Gig Wage, the local fintech behind technology that empowers 1099 workers with more control, has welcomed Clarisa Lindenmeyer as its chief of staff to the CEO and chief brand officer. In this latest addition to the executive team, Lindenmeyer will work to build the Office of the CEO while simultaneously expanding and enhancing the brand’s image.
After raising an additional $3.25 million in venture debt from Silicon Valley Bank (SVB) in order to bring on financial flexibility, Gig Wage believes it is perfect timing for Lindenmeyer to join its team.
With over 15 years of experience in B2B2C marketing and PR, Lindenmeyer will help support this growth by creating a financial safety net for under and unbanked workers. Having worked horizontally across organizations, her unique perspective will be valuable when working alongside Gig Wage Founder and CEO, Craig J. Lewis, who is focused on growing exponentially and expanding globally.
“I’ve known Clarisa since her time at Tech Wildcatters and watched her build a phenomenal business since then,” Lewis says. “She has the rare ability to interface with startups, non-profits, global corporations and everything in between while finding unique and impactful ways to drive meaningful improvements and outcomes. I love her unconventional, modern approach to brand building and our shared vision for the importance of the office of the CEO. She’s a massive win for the company and me specifically as a CEO.”
Prior to Gig Wage, Lindenmeyer, a Mexican American wife and mother of three, formed her own consulting practice, Proximity to Power, which specializes in high level strategy for the C-Suite. For the last 5 years, the business strategist has built a diverse list of long standing clients at her consultancy including: Vice President of Community Engagement on Dallas’s The Family Place Board, Board of Directors for Dallas Area Habitat for Humanity and Executive Committee for the United Way Social Innovation Accelerator.
In her new role, Lindenmeyer will be added the short list of Dallas women holding C-level roles within the tech community. To advance Gig Wage’s DEI goals, she is joining Gig Wage’s growing C-Suite alongside Ethan Austin, Chief Strategy Officer and formerly Managing Director of Techstars; Anna Enns, Chief Product Officer; Robert Belsky, Vice President of Finance and formerly of Bloomberg and J.P. Morgan and Rocco Stanzione, CTO; as well as newly hired go-to-market leaders — Brandi Utria, Senior Vice President of Business Development and former Vice President of Business Development at Asure Software; and Desmon Lewis, Senior Enterprise Sales Executive and former Director of Sales at Citi.
“It is an enormous opportunity to work alongside the incredible team at Gig Wage, especially now,” Lindenmeyer said in a statement. “Independent workers and lifestyles are our future. The Covid-19 pandemic has accelerated the shift to the future of work: blended workforces, remote work, on-demand workers. This fluid and interconnected workforce is becoming the norm. We all want the ability to design our lives – to work how and when we want and we should get paid accordingly. Gig Wage makes this possible.”
Gig Wage is a payments platform—created specifically for the booming 1099 economy—working to make it simple and easy for businesses to pay independent contractors. The Dallas-based startup provides a system for onboarding, direct deposits, payment tracking, 1099 compliance, and more through its platform. Companies can sign up for these features through monthly pricing, while its services are always free for contractors.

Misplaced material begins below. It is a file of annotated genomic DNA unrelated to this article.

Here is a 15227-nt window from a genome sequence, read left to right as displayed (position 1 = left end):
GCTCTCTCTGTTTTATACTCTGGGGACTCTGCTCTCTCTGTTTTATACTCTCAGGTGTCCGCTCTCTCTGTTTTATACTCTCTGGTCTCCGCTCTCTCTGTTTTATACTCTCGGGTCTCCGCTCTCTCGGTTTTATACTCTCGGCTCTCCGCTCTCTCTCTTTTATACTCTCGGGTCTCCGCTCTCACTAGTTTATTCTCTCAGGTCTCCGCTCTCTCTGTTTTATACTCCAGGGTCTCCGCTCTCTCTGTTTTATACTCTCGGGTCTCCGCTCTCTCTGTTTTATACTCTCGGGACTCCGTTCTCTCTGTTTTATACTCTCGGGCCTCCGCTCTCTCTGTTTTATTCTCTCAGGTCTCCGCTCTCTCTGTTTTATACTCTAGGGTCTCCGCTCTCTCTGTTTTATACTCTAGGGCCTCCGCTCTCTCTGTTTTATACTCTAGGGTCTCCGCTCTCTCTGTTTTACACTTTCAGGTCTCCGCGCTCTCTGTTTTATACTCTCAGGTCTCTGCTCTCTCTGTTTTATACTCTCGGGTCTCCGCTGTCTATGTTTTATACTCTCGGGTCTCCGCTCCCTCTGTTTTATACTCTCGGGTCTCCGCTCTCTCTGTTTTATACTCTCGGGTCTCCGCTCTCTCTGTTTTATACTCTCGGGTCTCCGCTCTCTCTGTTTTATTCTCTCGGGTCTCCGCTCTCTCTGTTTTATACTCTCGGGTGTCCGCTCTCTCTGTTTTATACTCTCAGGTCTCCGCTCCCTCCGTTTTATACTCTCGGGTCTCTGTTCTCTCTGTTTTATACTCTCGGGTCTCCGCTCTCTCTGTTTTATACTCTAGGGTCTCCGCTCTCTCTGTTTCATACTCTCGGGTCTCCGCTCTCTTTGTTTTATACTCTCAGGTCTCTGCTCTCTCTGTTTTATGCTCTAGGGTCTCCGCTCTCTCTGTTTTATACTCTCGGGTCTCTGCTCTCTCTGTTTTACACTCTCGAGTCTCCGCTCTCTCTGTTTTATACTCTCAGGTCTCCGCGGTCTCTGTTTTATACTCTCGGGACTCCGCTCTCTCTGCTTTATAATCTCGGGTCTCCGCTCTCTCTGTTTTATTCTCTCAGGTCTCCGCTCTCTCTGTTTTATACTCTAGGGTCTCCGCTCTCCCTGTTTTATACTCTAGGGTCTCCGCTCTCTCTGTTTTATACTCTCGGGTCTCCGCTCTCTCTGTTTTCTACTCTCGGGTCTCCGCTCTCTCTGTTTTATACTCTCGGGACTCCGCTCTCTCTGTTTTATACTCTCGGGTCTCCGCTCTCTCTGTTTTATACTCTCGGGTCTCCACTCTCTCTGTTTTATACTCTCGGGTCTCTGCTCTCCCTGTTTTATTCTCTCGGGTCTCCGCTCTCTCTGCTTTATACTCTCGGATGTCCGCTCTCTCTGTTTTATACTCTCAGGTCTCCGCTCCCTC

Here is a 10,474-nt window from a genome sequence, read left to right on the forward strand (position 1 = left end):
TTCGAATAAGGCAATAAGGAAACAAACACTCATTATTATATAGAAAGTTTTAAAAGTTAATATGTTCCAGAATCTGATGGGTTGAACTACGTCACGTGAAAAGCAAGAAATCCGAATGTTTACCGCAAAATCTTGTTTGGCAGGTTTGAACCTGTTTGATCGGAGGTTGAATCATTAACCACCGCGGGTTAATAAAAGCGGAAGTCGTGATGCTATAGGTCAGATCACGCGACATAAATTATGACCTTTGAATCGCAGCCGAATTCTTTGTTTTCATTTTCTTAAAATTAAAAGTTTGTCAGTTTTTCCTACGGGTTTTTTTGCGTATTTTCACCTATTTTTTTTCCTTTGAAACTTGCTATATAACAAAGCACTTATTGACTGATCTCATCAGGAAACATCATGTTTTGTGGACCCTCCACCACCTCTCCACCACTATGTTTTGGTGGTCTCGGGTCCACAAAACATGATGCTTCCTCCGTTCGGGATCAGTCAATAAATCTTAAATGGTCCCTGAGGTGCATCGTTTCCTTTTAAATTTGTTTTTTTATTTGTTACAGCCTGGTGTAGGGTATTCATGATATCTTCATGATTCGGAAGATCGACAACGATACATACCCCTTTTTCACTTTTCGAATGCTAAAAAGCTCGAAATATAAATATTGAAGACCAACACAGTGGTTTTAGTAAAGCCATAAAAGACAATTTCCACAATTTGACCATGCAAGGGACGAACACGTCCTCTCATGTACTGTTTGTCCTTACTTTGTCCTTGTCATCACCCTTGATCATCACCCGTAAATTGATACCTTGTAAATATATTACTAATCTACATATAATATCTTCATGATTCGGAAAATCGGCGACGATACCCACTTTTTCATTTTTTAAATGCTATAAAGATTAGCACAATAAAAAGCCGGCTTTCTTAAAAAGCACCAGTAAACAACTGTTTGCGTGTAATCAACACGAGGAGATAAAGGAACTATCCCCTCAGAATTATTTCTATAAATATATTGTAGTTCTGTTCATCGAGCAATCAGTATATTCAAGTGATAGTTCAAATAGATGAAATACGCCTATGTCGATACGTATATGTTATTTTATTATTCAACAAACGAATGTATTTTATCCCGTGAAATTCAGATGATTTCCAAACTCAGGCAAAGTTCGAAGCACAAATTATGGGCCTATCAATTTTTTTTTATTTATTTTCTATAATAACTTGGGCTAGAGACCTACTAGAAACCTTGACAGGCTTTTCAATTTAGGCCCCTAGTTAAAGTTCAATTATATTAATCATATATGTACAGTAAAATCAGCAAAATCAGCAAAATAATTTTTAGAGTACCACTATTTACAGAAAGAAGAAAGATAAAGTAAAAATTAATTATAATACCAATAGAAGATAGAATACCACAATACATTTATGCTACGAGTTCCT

Gig Wage wants to shape the modern financial infrastructure for what its team calls the ‘Future of Work.’ The fintech is built to tackle complex challenges around contractor payroll, payments, and compliance. It was founded by CEO Craig Lewis in 2014 to navigate the money side of contractor-dependent businesses.
The gig economy pays around 65 to 75 million people as independent contractors, amounting to an estimated $2 trillion in transactions. But, the payroll structure is designed for traditional work situations—leaving 1099 workers to lose 2-20 percent of their income.
The team’s solutions benefit both sides of a transaction: It enables employers to instantly pay 1099 workers with more control, flexibility, and scale, and gives independent contractors a convenient and efficient way to receive payments.
Last October, Gig Wage raised a $7.5 million Series A round to boost its seamless, reliable banking platform. The funding was led by Green Dot, a financial technology and bank holding company based in Pasadena, California.
The deal went beyond an investment: Green Dot is now the infrastructure bank partner to Gig Wage, allowing the startup to add Green Dot’s solutions to its instant payments platform for gig workers and the huge number of underbanked Americans. Gig Wage and Green Dot want to create an infrastructure that allows everyone to access their money. Together, the companies hope to offer the first-ever “comprehensive end-to-end solution for the gig economy.”
Then, in January 2021, Gig Wage raised an additional $2.5 million to continue boosting its seamless, reliable banking platform.
The latest round brings the startup’s total to funding raised to-date to $16.45 million.
The additional $3.25 million in venture debt from Silicon Valley Bank was a strategic financial decision to bring on “additional financial flexibility at competitive terms that will be used to invest in key growth areas of the business.”
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